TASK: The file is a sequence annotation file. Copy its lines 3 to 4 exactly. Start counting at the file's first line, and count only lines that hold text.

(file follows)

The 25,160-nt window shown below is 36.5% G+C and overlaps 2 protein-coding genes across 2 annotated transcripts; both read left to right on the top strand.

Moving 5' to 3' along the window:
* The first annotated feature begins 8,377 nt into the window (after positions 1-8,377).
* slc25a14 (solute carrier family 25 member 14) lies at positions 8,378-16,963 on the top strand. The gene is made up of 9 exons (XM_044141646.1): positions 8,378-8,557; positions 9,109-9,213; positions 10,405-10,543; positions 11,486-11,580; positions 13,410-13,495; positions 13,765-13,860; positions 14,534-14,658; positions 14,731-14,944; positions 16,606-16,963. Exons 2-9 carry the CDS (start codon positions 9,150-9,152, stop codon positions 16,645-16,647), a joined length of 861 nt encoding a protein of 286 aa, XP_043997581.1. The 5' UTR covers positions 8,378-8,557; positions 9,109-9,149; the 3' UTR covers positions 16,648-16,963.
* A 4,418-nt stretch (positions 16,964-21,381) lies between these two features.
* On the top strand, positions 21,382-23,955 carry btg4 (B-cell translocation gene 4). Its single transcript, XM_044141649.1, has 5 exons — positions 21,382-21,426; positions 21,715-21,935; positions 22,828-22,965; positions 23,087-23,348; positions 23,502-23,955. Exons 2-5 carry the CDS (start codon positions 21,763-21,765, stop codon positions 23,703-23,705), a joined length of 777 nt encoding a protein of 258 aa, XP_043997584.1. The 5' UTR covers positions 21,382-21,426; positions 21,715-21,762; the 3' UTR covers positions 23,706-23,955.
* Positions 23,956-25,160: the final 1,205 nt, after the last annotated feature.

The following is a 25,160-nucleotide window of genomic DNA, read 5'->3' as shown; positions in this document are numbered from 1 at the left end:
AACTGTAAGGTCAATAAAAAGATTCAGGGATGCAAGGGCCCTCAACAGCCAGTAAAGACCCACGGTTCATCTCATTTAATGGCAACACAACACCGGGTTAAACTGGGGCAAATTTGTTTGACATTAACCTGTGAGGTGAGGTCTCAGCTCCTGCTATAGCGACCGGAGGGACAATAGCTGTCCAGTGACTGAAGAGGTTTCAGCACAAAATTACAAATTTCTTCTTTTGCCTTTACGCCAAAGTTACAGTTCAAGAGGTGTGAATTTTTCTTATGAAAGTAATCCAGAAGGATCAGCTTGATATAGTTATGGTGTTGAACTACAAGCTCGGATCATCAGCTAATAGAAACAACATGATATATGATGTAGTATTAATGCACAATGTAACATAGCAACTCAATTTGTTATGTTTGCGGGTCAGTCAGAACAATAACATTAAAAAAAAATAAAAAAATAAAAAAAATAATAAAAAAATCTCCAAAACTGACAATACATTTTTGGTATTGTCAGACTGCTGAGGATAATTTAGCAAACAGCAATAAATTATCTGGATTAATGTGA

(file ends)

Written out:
* The first annotated feature begins 8,377 nt into the window (after positions 1-8,377).
* slc25a14 (solute carrier family 25 member 14) lies at positions 8,378-16,963 on the top strand. The gene is made up of 9 exons (XM_044141646.1): positions 8,378-8,557; positions 9,109-9,213; positions 10,405-10,543; positions 11,486-11,580; positions 13,410-13,495; positions 13,765-13,860; positions 14,534-14,658; positions 14,731-14,944; positions 16,606-16,963. Exons 2-9 carry the CDS (start codon positions 9,150-9,152, stop codon positions 16,645-16,647), a joined length of 861 nt encoding a protein of 286 aa, XP_043997581.1. The 5' UTR covers positions 8,378-8,557; positions 9,109-9,149; the 3' UTR covers positions 16,648-16,963.